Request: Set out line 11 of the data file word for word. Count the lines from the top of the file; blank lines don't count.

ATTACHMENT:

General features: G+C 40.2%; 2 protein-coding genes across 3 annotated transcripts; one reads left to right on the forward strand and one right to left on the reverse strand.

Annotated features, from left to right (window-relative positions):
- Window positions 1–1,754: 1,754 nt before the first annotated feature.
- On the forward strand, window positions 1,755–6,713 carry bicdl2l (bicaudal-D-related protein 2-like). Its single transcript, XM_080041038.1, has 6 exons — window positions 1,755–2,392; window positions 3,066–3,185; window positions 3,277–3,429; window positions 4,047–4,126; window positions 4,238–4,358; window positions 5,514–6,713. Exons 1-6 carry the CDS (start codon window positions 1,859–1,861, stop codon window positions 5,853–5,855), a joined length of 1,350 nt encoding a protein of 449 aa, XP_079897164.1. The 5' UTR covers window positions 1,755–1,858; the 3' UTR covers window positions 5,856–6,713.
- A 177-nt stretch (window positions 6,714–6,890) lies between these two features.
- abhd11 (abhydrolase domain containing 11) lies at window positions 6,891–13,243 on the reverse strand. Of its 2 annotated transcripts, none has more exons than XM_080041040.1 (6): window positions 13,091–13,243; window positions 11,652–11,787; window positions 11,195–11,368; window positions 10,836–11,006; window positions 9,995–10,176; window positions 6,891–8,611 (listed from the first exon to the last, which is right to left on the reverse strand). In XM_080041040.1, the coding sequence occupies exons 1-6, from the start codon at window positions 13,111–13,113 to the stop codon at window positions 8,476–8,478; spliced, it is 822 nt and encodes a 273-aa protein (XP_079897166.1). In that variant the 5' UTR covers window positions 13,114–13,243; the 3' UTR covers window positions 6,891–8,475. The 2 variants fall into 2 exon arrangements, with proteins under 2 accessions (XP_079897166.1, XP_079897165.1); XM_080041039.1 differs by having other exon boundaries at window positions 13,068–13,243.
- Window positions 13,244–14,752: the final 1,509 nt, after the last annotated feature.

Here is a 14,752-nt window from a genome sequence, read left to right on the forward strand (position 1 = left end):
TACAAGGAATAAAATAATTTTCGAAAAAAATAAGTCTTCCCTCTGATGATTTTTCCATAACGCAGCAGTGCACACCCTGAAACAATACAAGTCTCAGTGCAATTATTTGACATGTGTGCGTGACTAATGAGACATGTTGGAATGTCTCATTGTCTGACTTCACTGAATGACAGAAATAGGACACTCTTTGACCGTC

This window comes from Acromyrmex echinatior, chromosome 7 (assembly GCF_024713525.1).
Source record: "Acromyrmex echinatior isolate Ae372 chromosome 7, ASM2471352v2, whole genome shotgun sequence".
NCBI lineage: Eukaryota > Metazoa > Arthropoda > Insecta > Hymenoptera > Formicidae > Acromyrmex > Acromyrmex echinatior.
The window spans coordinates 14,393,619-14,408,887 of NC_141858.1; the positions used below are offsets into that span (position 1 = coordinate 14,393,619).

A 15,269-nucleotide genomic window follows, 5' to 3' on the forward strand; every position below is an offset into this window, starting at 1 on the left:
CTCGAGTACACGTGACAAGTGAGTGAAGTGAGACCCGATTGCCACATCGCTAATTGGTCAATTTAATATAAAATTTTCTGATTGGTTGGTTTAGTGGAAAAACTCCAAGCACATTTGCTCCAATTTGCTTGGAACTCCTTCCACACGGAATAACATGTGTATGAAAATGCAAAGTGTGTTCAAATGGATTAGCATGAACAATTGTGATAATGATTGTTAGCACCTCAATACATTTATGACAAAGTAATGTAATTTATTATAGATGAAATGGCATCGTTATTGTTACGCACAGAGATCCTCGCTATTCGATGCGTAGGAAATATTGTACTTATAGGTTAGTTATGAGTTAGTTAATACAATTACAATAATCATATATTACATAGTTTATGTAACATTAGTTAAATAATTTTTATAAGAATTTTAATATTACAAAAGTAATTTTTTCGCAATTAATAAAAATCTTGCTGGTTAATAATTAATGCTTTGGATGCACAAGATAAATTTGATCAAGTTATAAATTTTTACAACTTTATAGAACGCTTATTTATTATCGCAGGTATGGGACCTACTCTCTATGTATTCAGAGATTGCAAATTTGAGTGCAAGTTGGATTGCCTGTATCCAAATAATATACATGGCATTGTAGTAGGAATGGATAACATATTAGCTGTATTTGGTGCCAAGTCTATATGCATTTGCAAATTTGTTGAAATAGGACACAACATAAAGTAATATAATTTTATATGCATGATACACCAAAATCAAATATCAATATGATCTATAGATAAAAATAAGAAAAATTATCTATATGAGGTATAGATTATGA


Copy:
Source record: "Acromyrmex echinatior isolate Ae372 chromosome 7, ASM2471352v2, whole genome shotgun sequence".